Defense:

The Bruins’ main strength lies on the defensive end. They rank 3rd in the country, 2nd in the conference, in Adjusted Defensive Efficiency. Their greatest strength is that they force a lot of turnovers- 1st in the conference in opponent turnover rate. They also end possessions well by ranking 3rd in the conference in defensive rebound rate. This combines well with their possession control on offense to make them a shot-volume juggernaut. Surprisingly, despite being a team that plugs hard, UCLA struggles to protect the rim. They rank 9th in the conference in opponent two-point percentage and 6th in the conference in opponent free throw rate. There is also some luck involved with opponent shooting, as they rank 3rd in the conference in opponent three-point percentage, but 10th in opponent three-point attempt rate. Overall, UCLA is going to do what they can to force turnovers and that has made them a solid defense this season.

UCLA’s pick-and-roll defense has remained steady this whole season. They are a hard hedge team through and through. The Bruins are always going to get their big out on the floor to prevent guards from driving and forcing them to pass. In doing this, UCLA will always tag the roll-man hard to prevent easy layups, which often leads to corner threes if the offense can move the ball fast enough.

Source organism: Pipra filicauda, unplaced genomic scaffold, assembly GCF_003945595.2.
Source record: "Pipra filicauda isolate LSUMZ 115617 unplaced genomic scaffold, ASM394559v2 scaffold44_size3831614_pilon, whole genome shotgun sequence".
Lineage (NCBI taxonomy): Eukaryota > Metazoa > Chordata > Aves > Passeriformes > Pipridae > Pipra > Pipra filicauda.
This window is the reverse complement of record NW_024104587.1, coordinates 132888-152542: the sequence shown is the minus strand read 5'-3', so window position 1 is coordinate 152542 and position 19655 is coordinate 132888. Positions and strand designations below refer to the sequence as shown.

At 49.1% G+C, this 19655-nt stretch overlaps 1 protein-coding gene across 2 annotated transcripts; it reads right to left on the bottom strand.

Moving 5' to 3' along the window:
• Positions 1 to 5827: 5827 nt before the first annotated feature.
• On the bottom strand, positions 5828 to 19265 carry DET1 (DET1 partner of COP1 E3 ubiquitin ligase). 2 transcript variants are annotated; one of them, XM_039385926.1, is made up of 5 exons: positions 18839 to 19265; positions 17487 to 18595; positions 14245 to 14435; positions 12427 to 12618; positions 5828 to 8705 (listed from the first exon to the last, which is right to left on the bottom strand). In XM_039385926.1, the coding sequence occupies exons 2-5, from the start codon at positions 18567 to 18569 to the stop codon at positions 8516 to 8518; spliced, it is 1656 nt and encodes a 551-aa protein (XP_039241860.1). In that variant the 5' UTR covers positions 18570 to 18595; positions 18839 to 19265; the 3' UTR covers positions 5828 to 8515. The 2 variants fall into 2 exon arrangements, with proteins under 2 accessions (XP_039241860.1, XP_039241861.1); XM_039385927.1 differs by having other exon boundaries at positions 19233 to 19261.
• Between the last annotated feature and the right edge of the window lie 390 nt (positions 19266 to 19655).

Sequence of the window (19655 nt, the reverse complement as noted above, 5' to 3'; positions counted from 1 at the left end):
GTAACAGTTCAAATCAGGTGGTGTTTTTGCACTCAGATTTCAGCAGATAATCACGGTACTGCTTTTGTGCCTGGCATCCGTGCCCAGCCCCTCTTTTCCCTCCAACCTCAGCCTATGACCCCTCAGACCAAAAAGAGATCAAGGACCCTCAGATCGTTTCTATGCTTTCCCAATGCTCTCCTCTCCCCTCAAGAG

UCLA plugs the floor hard, trying to prevent easy drives or passes to open bigs in the lane. They are a poor rim-protecting team thanks to their lack of size and shot-blockers, but they do what they can to prevent those shots and force turnovers in the lane.

Finally, UCLA mixes in a press occasionally, looking to force turnovers and slow opponents down. Presses have proven tricky for WSU at times, so they should be prepared to see this look consistently.

Players to Watch

Tyger Campbell has had a somewhat disappointing season, but he still impresses as a high-level pick-and-roll operator with a powerful touch. In the last meeting between these two teams, WSU did a solid job on Campbell. He got to 16 points, but it took him 15 shots and he had a turnover for every assist. WSU can’t underestimate him, though, as he can pick teams apart with his playmaking.

Jaime Jaquez Jr absolutely killed the Cougs in their last meeting. Over a stretch from 9:57 to :50 in the second half, Jaquez basically single-handedly erased WSU’s lead by scoring 12 points and blocking a shot. He is the front-runner for Pac-12 Player of the Year for a reason, and his ability to take over games as a scorer is matched by few players in the whole country.

David Singleton is another player who had an excellent performance against the Cougs in December. On the season, the 6’4 super senior is averaging 10.4 points on 43.6% shooting from deep, but he scored an efficient 14 against WSU while also boasting a block and steal. Singleton is a notable shooter who will punish teams that help off of him, but he also provides solid defensive value and veteran leadership.

Washington State Cougars

Players to Watch